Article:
Quebec Fisheries Officials Brace for Spread of Deadly Fish Virus

The Quebec Natural Resources and Wildlife Department is proposing a province-wide ban on the use of live minnows as bait, insisting that either frozen minnows or artificial bait must replace live minnows to prevent the spread of a deadly fish virus, The Vancouver Sun reports.

Posing no risks to humans, viral hemorrhagic septicemia (VHS) causes hemorrhaging of internal organs and tissues, leading to death, in the 50 species of fish. As an infected fish's body decomposes, the virus is released and can spread. Biologists say fish die-offs can go unnoticed but typically take place in the spring, after spawning.

Since VHS was first identified in farmed fish in Europe in the 1950's, the virus has gone global, reaching the Great Lakes by 2005. Fish kills numbered in the tens of thousands, The Vancouver Sun estimates, including 2006 die-offs of yellow perch in Lake Erie and muskellunge in the St. Lawrence River. In the past five years, the virus has infected bass in New York's Finger Lakes, as well as salmon, muskie, walleye and various minnow species. In 2011, VHS was found in Ontario's Lake Simcoe, about 100 miles southwest of the Ontario/Quebec border. Ontario's governmental response was a crackdown on the transport of minnows, which are known to transmit the disease, from lake to lake.

VHS has yet to be detected in Quebec waters. From 2007 to 2009, the Canadian Food Inspection Agency teamed with the Quebec and Ontario Natural Resources Departments to monitor Ontario and Quebec fish populations for the presence of VHS. According to The Vancouver Sun, the two-year report states there were no cases of VHS found in the wild fish.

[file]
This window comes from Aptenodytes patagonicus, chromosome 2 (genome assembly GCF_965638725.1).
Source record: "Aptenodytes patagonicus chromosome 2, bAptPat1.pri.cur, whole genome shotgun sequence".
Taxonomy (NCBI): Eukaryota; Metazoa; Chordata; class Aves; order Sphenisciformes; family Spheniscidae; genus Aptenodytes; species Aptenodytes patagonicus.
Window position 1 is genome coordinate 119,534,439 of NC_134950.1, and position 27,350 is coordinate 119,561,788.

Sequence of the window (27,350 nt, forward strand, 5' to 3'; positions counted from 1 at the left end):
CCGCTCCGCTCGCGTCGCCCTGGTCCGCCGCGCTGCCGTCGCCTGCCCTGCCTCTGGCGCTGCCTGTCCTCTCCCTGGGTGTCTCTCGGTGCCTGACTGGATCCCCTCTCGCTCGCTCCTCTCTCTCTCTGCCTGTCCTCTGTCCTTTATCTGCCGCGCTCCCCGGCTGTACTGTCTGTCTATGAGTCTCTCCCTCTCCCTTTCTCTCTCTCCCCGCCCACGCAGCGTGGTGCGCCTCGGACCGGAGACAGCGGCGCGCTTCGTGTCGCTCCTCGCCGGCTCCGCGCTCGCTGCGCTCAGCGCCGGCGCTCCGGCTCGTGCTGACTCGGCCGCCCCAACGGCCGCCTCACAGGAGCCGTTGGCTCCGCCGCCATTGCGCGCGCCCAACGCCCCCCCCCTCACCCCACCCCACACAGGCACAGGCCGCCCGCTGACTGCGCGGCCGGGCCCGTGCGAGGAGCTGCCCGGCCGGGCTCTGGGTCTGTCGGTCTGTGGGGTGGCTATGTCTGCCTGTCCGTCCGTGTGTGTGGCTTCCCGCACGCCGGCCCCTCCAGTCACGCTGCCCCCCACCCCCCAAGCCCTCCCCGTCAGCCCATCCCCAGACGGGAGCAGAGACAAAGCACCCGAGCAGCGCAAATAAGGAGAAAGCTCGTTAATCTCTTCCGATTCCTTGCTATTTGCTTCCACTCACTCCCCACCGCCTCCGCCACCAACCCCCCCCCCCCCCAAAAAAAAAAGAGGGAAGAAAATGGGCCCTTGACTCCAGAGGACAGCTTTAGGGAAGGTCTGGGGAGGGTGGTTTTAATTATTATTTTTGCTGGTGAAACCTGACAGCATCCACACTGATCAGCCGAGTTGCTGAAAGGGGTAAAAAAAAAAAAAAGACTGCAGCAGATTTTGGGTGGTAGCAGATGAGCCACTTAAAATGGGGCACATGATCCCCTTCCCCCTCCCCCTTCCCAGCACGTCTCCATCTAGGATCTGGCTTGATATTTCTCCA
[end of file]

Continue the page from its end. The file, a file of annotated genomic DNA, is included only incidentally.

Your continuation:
As part of preventative measures, however, Quebec's 2011 proposal goes a step further than Ontario's plan, suggesting a ban on live minnows. Anglers are expected to be replace their live minnows with frozen minnows in the fall and winter and artificial bait in the spring and summer. Freezing minnows can kill more than 90 percent of the virus, and in many regions, such as the northern lakes, frozen bait is already obligatory as part of efforts to prevent the spread of more aggressive southern fish, such as perch.

Critics of Quebec's proposed ban fear it walks a thin line between preventing a potential VHS catastrophe and destroying its own $2.5-billion-a-year recreational fishing industry before VHS even worms its way into Quebec waters. Local business owners are voicing their preference for more stringent enforcement of existing laws against minnow transport, as well as heftier fines for fishermen who break the rules, putting favorite fishing spots at risk.

"We already have rules in the books and I stand behind them, but let's see some enforcement before you shut me down," urges minnow harvester Daniel Rondeau. "Do your job and enforce the laws and heavily fine those who break them."

Reflecting the frustration of small business owners like Rondeau, the Quebec Federation of Outfitters has circulated a petition against the ban; to date, the group has collected 6,000 signatures against the proposed ban, and has garnered the support of the Quebec Federation of Hunters and Fishermen.